A decision has been handed down in an interesting and factually complex case in the Federal Court. It involves a falling out between a father and son, allegations of copyright infringement in relation to software and databases, breach of confidentiality, breach of fiduciary duty and allegations of “industrial theft”.

After the falling out between the father and son, the son was involved in setting up a company in the same line of business as the father ­– providing information about tenants and their tenancy history to potential landlords. Two former employees of the father’s business were also involved in that enterprise.

In cases involving software and databases, whether or not a copyright infringement claim is successful will hinge on whether there has been actual copying (that is, a “causal link”) and whether a “substantial part” of the relevant copyright material has been used by the person or company that has allegedly infringed. In this case, however, the judge found that the amount of code copied was “trivial from a quantitative point of view”. He also noted that the applicant had not attempted any functional analysis of what had been copied (an important point if they were going to prove that was copied was qualitatively “substantial”.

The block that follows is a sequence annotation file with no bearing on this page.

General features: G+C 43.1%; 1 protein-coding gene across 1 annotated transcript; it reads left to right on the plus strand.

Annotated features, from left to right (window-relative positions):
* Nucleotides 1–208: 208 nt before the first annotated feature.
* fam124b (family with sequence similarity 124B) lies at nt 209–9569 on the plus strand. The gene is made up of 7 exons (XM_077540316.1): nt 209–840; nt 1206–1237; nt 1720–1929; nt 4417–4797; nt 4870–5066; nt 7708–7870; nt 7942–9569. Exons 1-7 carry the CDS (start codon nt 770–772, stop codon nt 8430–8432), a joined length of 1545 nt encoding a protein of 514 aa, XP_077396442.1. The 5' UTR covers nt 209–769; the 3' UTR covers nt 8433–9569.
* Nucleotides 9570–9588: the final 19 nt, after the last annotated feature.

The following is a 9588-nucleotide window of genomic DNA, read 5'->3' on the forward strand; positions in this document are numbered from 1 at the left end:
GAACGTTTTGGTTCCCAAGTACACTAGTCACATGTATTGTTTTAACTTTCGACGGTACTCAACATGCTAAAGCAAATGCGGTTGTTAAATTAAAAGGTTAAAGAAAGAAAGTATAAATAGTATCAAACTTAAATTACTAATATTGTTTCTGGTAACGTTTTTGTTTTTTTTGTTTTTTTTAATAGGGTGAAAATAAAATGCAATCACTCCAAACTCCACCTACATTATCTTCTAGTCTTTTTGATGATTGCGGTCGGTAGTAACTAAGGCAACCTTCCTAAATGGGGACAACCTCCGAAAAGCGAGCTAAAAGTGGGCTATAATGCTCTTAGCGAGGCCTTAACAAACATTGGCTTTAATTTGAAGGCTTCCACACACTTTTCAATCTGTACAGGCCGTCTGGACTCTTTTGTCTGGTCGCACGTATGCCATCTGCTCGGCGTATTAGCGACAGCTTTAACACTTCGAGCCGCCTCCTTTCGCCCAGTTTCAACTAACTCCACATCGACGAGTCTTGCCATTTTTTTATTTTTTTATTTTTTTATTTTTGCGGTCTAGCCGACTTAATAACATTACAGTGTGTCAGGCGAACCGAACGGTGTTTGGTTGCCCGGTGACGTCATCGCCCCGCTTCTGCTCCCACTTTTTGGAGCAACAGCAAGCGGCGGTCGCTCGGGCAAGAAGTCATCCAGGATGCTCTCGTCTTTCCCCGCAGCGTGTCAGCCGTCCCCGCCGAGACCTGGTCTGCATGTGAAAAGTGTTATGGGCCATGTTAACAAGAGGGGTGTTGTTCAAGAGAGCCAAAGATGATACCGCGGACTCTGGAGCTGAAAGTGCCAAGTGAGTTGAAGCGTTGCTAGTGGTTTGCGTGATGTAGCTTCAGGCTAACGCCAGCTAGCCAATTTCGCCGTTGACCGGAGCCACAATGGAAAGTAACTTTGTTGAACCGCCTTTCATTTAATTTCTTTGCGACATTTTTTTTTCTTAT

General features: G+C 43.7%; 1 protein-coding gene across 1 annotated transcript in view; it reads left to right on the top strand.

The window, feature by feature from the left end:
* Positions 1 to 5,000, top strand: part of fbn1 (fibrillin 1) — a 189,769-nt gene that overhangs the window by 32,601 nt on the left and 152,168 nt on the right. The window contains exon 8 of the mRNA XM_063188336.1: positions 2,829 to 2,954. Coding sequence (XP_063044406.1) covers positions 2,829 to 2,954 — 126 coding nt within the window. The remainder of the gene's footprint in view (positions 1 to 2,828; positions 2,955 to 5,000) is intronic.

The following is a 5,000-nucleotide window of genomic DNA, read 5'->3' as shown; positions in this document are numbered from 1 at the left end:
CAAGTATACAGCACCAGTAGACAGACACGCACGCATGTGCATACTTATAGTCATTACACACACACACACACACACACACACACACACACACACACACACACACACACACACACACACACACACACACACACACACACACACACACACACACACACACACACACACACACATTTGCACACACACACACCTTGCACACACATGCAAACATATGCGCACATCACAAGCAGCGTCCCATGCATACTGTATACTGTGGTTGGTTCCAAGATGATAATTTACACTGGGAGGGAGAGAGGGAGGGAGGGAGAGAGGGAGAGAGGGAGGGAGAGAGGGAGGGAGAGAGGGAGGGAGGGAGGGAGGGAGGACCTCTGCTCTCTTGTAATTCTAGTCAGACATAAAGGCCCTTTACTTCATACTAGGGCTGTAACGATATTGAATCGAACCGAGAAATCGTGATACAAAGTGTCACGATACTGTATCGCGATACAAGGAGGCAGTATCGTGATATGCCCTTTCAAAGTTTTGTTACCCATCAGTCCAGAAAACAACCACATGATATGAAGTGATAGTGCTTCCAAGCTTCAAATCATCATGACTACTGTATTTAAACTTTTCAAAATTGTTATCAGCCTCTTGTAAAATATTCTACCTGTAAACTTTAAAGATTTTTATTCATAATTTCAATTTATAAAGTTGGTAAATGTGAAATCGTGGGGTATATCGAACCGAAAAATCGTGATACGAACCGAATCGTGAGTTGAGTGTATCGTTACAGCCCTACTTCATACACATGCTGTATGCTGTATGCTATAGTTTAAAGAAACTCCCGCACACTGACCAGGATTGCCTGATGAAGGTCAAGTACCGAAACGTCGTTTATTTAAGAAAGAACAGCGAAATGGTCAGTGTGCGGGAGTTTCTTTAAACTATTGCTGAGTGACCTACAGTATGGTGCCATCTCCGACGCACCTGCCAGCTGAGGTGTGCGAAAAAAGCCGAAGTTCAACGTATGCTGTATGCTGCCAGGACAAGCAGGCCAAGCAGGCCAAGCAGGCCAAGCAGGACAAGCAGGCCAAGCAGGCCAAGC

However, the son and one of the former employees were liable for taking usernames and passwords from the father’s company ­and using some of them in setting up the new business ­– this was in breach of their obligations to the father’s company as former “officers” and - in the case of the son – a former director of that company (and based on provisions of the Corporations Act).

A number of important practical lessons can be drawn from the case ­– in particular, how careful people need to be if they are setting up in business in competition with a company they’ve worked for in the past, to make sure there is a clean break and they don’t use information or data taken from that former company.

The case is TICA Default Tenancy Control Pty Ltd v Datakatch Pty Ltd [2016] FCA 815 (15 July 2016), and is available at:


If you would like advice on copyright or confidential information issues, contact copyright lawyer Adam Simpson or Ian McDonald (Special Counsel) at Simpsons Solicitors.